With surge in PH online gaming comes drastic increase in cases of casino-related kidnappings

Published August 17, 2019, 10:05 AM

by Dr. Eduardo Gonzales

By Aaron Recuenco 

The influx of Philippine Offshore Gaming Operators (POGOs) in the country has resulted in the upsurge of casino-related kidnappings, with the police’s Anti-Kidnapping Group (AKG) recording 52 cases since 2017.

Phililippine National Police's Anti-Kidnapping Group (AKG Official Facebook page / MANILA BULLETIN)
Philippine National Police’s Anti-Kidnapping Group (AKG Official Facebook page / MANILA BULLETIN)

Based on data from the Philippine National Police (PNP) AKG, there were 17 cases of casino-related kidnappings in 2017, and 16 cases in 2018.

Four months before 2019 ends, the AKG reported 19 cases, so far, an indication that this kind of criminal activity has been on an uptrend.

“In recent years, the upsurge of hotel and casino leisures in the Philippines, led to the influx of Chinese and other foreign nationals in the country,” an AKG report, obtained by the Manila Bulletin, read.

“This invites syndicates with criminal mind, to involve in a wicked business of loan sharking inside the casino premises. Thus, incidents of kidnapping related to gambling debt, arises from 2017 to date,” it added.

On the same AKG report, it stated that the casino-related kidnappings are mostly perpetrated by Chinese against the victims who are mostly their countrymen.

Of the 52 incidents recorded, 48 of the victims were Chinese, three were Koreans, two were Malaysians, one American, and one Singaporean.

The modus 

Based on the analysis of these cases conducted by the AKG, the police unit came up with the usual modus operandi being employed by criminal syndicates, which it referred to as “loan sharks.”

Here are some excerpts of the AKG report:

“Casino junket operators, mostly Chinese nationals, through their agents will look for their fellow citizens abroad. They would entice them for a leisure visit, work or put up business in the Philippines.”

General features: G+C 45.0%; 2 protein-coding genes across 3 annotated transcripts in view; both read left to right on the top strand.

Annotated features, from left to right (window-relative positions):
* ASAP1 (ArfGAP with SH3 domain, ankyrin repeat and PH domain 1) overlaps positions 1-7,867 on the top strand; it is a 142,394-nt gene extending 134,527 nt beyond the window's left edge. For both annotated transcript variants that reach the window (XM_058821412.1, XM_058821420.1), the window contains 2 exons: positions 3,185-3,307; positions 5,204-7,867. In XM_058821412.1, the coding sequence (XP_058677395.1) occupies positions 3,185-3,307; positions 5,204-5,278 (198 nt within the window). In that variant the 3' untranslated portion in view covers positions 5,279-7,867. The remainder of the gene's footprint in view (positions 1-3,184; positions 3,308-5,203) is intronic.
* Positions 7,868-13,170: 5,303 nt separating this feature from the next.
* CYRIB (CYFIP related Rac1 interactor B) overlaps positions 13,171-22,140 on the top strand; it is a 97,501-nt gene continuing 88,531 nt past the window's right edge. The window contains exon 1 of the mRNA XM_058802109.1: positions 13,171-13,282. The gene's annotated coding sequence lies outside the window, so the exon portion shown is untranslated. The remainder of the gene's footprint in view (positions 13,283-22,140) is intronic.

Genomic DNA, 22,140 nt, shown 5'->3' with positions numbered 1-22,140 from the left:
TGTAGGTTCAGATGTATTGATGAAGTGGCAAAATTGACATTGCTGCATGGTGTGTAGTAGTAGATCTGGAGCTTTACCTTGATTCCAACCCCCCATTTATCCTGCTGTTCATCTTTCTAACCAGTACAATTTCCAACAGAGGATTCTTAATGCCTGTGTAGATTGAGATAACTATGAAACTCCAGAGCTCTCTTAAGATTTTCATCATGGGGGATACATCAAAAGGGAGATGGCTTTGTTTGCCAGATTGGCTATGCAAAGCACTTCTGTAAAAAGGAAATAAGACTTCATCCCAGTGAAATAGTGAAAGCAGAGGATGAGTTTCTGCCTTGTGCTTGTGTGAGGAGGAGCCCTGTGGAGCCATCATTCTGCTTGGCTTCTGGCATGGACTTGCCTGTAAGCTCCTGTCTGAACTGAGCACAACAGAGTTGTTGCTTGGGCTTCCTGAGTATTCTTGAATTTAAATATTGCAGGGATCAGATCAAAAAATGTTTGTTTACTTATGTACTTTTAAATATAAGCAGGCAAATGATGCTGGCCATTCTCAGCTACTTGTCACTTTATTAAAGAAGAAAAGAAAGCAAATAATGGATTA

“Eventually upon arrival, casino agents would lure them to play in different casinos. The group will offer accommodations within the casino premises, and money, to lend in the form of casino chips.”

But there is one condition, according to AKG spokesman Lt. Col. Elmer Cereno.

“The money will only be released once the victim would sign a promissory note. Their passports would also be taken as a guarantee of payment,” said Cereno.

Based on the AKG report, interest in every winning would be at 20 percent to 30 percent. It goes to the lender as a commission.

“If the victim loses, he will be detained in a nearby hotel or in other places and the victims would be beaten,” the report read.

“These videos of victims being beaten or being tortured would be sent  to their family abroad, to coerce them to pay excessive amount thru wire transfer in exchange for their release,” the report added.


The Philippine government has made it clear that it was supporting POGOs, and, as such, police are anticipating an uptrend of kidnapping activities using the modus.

The rise of casino-related kidnappings, according to the AKG report, could be attributed to the increasing number of POGOs operating in the Philippines.

As of June 9, 2019, there were 56 licensed POGOs in the country that employs an estimated 100,000 to 250,000 Chinese nationals.

“Yet, there were numbers (more or less 30) of illegal POGOS operating in the country,” the AKG report read.

PNP counter-attack

AKG director Col. Jonnel Estomo said such an upsurge in casino-related kidnappings would require an improvement of intelligence networks, and aggressive legal offensive to teach foreigners a tough lesson that such criminal activities do not go unpunished in the Philippines.

Since 2017, Estomo said the AKG has arrested 119 suspects – 106 of them Chinese, four Malaysians, two South Koreans, and seven Filipinos.

“We usually receive the complaints on casino-related kidnappings through emails or telephone calls from China, representation from the victim’s family and embassy or police liaison officer,” said Estomo.

Estomo said that as a counter-action, he has already initiated close coordination with foreign counterparts and other government agencies.

He said they have also coordinated and strengthened ties with Chinese-Filipino groups in the Philippines.

Aside from coordination, Estomo said that they were currently pushing for the improvement of investigation skills, and the procurement of more investigation tools to improve their operational capability.

Just recently, he said, they initiated a partnership with Philippine Amusement and Gaming Corporation (PAGCOR) for the procurement of mobile communication and investigation van.

“Casino debt-related kidnappings continue to prosper, because of the influx of Chinese nationals in the country. Thus, this gives some negative effects in the peace and order of the country and the economy, as well,” said Estomo.

“However, intensified operations were already being conducted by AKG that includes intelligence-driven anti-kidnapping operations, strengthening collaboration with foreign counterparts and other stakeholders and continue enhancing coordination and interoperability with other law enforcement agencies,” he added.